SI Vault
 
THE BEAST BROUGHT OUT HIS BEST
Dan Jenkins
July 21, 1975
Tom Watson was known for blowing up under pressure. At Carnoustie he didn't, beating Australia's Newt the Beaut in a playoff
Decrease font Decrease font
Enlarge font Enlarge font
July 21, 1975

The Beast Brought Out His Best

Tom Watson was known for blowing up under pressure. At Carnoustie he didn't, beating Australia's Newt the Beaut in a playoff

View CoverRead All Articles View This Issue

Another authentic American hero was born last week out of the gloom and crusty old atmosphere of golf on the linkslands of Britain. In a playoff for the British Open that was so thrilling even the most hardened of souls felt like dancing around the burns and bunkers, young Tom Watson finally became a champion, a new person and one hellacious player. After a lot of slightly baroque things had happened on the becalmed, de-roughed and tranquilized beast of Carnoustie, it all came down to a Sunday match between the 25-year-old Watson, who admits he possibly thinks too much, and an equally young Australian, Jack Newton, who admits he drinks too much. And Watson, as they might say of him across the sea, was cast-iron tough in his cheeky little cap—and just when he had to be.

It was pretty much agreed before the 18-hole playoff began that Watson was the better golfer of the two and certainly would have had fewer schooners of beer the night before. But could he hold together as he had on Saturday in gaining the tie? Holding together was not something Watson had done so well in the past. As for Newton, who is almost as good-looking as his wife, it would be a typical evening. What are you going to do, Jack? "Get drunk again," he said, smiling, chain-smoking, hoisting a mug.

Now off they went under a darkening Scottish sky that would produce more than a drizzle. "My game plan," Watson said, "is to play conservatively for 12 or 13 holes and see if he makes his mistakes. If it's still close, I'll have to get aggressive."

Newton's scrambling and his putting and, for that matter, his tough nature kept it close. Through nine holes they were both even par. Newton birdied the 12th but bogeyed the 13th, and they were still even at the 14th, a short par-5. This hole produced two sensational shots.

First, Newton hit a pitch in the rain that ran up to within a foot of the cup. The pressure was now on Watson, and he responded by pitching dead into the hole for an eagle 3. Newton, who had said, "I'll be using match-play tactics," could only shake his head and light another cigarette.

Watson lost his one-shot lead when he missed the 16th green and bogeyed. And then at the 17th he had to stare at the five-foot putt for a par when Newton was already safely in. But Tom rammed it home as if it were a gimme. That would have been the perfect spot for Watson to do what he had so often done in the past—to miss, and start blowing another one.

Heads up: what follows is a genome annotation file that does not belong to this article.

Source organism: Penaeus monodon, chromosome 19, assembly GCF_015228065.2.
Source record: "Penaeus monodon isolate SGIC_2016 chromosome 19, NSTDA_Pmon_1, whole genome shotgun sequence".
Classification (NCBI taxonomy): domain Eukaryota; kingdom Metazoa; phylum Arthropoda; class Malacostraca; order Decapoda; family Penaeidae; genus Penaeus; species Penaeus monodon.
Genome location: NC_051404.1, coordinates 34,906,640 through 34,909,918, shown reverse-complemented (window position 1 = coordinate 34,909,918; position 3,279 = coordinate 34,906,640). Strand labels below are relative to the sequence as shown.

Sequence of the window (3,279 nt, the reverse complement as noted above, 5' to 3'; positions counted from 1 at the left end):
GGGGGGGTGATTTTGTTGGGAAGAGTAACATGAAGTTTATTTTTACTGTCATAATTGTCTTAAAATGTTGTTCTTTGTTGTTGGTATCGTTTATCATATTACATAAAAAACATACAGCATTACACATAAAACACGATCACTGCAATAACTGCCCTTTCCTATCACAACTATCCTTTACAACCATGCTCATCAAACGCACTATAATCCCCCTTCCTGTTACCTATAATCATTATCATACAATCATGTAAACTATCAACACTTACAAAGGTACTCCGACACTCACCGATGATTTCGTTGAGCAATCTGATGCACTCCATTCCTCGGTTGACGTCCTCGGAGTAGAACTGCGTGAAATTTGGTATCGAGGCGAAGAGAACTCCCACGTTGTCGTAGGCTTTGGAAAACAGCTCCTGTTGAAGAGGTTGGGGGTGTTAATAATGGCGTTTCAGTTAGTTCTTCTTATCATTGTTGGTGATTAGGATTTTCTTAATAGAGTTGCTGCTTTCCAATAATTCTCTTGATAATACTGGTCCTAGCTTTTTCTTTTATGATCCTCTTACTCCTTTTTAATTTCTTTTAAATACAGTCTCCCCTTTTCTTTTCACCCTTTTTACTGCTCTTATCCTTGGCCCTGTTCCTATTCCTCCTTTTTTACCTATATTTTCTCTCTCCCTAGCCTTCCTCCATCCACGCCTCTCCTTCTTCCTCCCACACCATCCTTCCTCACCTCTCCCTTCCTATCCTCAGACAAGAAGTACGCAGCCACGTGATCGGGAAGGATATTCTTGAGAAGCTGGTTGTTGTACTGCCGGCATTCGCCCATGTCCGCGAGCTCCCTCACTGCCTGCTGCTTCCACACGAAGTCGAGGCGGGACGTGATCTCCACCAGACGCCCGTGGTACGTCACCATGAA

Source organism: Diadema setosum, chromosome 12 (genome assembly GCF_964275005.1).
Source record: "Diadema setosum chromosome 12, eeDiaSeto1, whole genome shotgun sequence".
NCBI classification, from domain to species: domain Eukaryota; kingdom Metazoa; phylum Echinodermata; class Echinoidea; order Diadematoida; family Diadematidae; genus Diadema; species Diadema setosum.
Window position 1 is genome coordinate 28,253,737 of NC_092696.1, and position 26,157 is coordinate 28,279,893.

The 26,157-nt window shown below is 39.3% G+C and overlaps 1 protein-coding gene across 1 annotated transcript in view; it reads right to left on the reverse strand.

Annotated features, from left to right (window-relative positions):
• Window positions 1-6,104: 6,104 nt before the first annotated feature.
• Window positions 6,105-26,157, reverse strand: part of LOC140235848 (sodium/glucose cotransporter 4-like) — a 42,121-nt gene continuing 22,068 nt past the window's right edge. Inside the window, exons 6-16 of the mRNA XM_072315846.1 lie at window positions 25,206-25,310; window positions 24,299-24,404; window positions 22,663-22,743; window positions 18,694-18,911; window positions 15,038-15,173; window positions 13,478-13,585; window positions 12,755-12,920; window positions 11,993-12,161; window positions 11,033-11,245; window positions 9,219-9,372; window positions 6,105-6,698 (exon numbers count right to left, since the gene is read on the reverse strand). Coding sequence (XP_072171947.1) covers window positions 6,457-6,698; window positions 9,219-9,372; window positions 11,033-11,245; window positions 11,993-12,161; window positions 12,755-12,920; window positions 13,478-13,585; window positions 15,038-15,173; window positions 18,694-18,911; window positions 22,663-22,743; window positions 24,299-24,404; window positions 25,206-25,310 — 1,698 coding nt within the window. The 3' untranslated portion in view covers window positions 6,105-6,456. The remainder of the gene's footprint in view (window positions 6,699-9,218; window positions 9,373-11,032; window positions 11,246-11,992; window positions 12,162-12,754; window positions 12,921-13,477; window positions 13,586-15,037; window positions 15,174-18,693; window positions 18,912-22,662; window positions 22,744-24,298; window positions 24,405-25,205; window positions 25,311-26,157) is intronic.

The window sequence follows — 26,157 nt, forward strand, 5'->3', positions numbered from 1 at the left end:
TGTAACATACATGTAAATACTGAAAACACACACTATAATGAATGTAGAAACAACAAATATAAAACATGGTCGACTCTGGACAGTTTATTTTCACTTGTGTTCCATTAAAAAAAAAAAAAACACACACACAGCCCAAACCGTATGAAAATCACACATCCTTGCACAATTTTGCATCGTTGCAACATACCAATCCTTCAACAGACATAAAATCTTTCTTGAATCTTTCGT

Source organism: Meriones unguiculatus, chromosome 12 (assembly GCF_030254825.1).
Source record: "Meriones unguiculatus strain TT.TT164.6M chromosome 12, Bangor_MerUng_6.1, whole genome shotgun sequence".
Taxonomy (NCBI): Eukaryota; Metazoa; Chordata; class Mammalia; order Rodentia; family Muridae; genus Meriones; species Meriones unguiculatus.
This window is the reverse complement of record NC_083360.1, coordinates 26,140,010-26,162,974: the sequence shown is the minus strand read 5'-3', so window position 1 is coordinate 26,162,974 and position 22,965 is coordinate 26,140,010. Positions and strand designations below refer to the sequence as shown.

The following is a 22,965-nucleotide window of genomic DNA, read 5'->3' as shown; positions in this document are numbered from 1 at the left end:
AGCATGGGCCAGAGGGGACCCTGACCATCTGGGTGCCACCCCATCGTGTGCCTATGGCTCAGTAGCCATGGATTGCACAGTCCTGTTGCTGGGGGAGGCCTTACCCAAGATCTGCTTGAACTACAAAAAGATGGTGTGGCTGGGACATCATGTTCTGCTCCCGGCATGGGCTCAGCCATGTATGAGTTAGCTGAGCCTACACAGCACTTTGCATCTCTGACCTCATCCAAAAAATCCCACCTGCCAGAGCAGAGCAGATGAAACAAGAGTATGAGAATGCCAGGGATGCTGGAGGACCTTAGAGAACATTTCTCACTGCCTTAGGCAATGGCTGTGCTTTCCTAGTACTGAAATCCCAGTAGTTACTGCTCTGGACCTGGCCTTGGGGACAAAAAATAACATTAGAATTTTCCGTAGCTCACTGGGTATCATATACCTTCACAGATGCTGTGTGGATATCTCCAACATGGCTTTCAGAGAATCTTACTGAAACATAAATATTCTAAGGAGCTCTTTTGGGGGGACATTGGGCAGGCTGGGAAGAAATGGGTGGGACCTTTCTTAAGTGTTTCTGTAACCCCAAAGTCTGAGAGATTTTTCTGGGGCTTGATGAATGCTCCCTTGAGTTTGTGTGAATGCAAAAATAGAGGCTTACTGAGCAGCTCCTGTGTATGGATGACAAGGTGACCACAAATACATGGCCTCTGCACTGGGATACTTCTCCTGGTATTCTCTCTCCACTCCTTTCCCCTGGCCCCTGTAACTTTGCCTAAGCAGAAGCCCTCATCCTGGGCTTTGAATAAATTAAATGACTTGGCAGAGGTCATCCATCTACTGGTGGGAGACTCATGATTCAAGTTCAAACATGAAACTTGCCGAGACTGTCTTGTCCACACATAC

Watson, who has always been a solid swinger with tremendous promise, had been waiting all day for Newton—who can come off the ball and hit it almost anywhere—to show signs of falling apart. But it did not happen until the last hole. They were both in the fairway with irons left to the green. Newton hit first and caught it thin, pulling the shot into the left-hand bunker. Watson calmly put his ball right on the green, bringing the club head through, as he does, with so much speed you would hope never to find your ankle in the way of it. Newton's bunker shot was O.K. but not what he needed; he was left with a 10-footer. When Watson putted beautifully up for a tap-in, for a 71, Newton did not have one more putt left in him. He had holed too many to get where he was. This one he missed.

It was not easy to digest the atrocities that were committed on Carnoustie through the first three rounds of this championship. This course had always been considered the toughest of all the British links. Only four previous Opens had been held there and quite a golfer had won each of them: Tommy Armour, Henry Cotton, Ben Hogan and Gary Player. And through all of that, only five rounds had been shot below 70. Of these, Hogan's closing 68 in 1953 had been regarded as one of the game's monumental rounds, for in the cold and winds of that afternoon Carnoustie was said to have played to a par of about 76.

But now came a flood of scores that made Hogan's 68 look routine—in the record books, at least. Peter Oosterhuis equaled the record 68 on Wednesday's opening round, and six other players broke 70. The Scottish dailies shouted it out in wonderment. And then came Thursday and a rush of scores that made the day before a dim memory. Four guys shot 67, including Watson and the peculiar Scottish club pro, David Huish, who would seize the halfway lead by two strokes but only shrug and say that no matter what happened he wasn't going to miss out on "golf week" at North Berwick when he would get to sell a whole lot of clubs and balls. Nor would he consider going on the tour. "I don't see why I should do somethin' I don't want to do," Huish said. "On the tour I'd miss my home cookin'."

No sooner had everyone been given a chance to swallow these 67s than there came the first of Bobby Cole's 66s, and fearsome Carnoustie had a new record in only 24 hours. The South African seemed to be playing beautifully as he removed the ball from the cups and tipped his cap in the manner of Gary Player, who was once his idol.

Continue Story
1 2 3